2015-05-06 / Features

Lo Bianco Brings The Little Flower To LAGCC

Actor Tony Lo Bianco brought The Little Flower, his one-man play about the late New York City Mayor Fiorello La Guardia, home to the college that bears La Guardia’s name last week with a mesmerizing performance in the school’s Little Theater.

Lo Bianco reprised the lead role in the play he wrote, directed and has performed on Broadway, and around the world, since 1984, tracing the three-term mayor’s rise from his birth on Manhattan’s East Side, his service as a pilot during World War I and as a US Congressman before his 1934 election to the first of three terms as the city’s 99th Mayor.

The Little Flower, which is a reference to La Guardia’s first name, Fiorello, which means “little flower” in Italian, is set on the last day of LaGuardia’s third term in office.

LaGuardia Community College Foundation President Suresh Sani and Foundation Board Member Peter L. DiCapua, a friend of Lo Bianco, who was instrumental in bringing the play to the school, were on hand for the performance. DiCapua and Foundation supporter Robert B. Catell provided funding for the production.

“We are fortunate to have Tony Lo Bianco bringing to life the vision and power of our namesake, Mayor Fiorello La Guardia,” said LaGuardia President Dr. Gail O. Mellow. “Mayor La Guardia was one of our city’s greatest mayors and his legacy reminds us of the power of government to improve the lives of all New Yorkers. Many thanks to our great friend and supporter, Peter L. DiCapua, for bringing Tony to our stage.”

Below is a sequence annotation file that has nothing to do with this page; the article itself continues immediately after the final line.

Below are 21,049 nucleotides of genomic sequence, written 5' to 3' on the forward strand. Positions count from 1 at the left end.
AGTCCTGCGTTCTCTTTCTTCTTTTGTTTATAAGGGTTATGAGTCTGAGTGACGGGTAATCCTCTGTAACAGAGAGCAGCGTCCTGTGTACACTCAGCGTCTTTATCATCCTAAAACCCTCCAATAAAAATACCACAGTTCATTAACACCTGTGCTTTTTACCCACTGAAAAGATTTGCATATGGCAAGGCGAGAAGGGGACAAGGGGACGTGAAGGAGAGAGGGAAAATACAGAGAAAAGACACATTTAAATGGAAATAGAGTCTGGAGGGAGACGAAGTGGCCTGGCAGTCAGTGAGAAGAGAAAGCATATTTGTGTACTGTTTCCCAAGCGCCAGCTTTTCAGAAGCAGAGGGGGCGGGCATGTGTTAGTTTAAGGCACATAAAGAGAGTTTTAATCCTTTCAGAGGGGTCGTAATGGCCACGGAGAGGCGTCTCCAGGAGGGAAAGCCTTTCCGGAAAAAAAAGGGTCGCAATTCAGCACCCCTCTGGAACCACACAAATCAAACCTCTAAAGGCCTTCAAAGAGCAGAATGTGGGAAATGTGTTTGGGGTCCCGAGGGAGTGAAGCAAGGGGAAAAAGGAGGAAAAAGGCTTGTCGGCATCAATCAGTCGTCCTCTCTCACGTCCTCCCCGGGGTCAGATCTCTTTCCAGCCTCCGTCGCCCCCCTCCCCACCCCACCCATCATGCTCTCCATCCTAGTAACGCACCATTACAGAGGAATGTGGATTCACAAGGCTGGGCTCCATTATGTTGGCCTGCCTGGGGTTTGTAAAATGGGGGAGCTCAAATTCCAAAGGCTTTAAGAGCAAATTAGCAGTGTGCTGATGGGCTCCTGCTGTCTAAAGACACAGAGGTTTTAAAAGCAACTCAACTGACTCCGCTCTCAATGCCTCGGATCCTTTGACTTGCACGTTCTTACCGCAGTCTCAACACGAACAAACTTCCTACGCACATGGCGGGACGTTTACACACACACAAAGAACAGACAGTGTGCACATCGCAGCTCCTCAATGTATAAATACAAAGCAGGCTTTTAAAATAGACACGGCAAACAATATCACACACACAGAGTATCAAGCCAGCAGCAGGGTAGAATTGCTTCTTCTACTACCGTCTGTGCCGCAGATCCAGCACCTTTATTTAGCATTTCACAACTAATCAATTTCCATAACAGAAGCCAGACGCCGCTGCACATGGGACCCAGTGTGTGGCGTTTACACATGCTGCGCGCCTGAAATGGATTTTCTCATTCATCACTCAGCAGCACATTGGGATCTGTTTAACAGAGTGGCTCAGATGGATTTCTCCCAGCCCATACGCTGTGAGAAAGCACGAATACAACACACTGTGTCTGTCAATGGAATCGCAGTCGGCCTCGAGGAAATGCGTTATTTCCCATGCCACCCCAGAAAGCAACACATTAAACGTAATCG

“It’s a great opportunity for students to understand the history of the man behind the name of the school,” Sani said. “I am so looking forward to learning more about Mayor La Guardia because he’s an icon in the city and very important to where the city is today.”

DiCapua said he was playing golf with Lo Bianco when the actor told him he was reprising his Little Flower show.

“It was a no-brainer” to bring it to the college, DiCapua said.

“I told him I was involved with LaGuardia Community College, which also hosts the largest archive of Mayor La Guardia’s effects,” DiCapua said. “He and I and his manager talked about it for months. He needed a bit of funding, I got some people to help and we made it happen.”

The Brooklyn-born Lo Bianco has had an extensive film and stage career, including roles in the movie, The French Connection, the TV show, Police Story, and on stage in Arthur Miller’s A View from the Bridge.

The Little Theater audience sat spellbound throughout Lo Bianco’s performance, hanging onto his every word as he stalked about the set reprising La Guardia’s life story.

During a question and answer session after the play Lo Bianco said he learned the considerable dialogue “the same way you get to Carnegie Hall: practice, practice, practice.”

Lo Bianco said he did extensive research for the role, reading every book he could find on La Guardia. He also changes the script periodically to make it more relevant to the audience.

“What happened in 1934 to 1945 parallels what is going on in our country as we speak and the lessons we don’t seem to learn from history, and that is truly unfortunate,” Lo Bianco said. “There are no new problems.

“I’m always challenging the audience,” Lo Bianco said. “When they think I’m talking about someone else, I want them to know I’m talking about you.”


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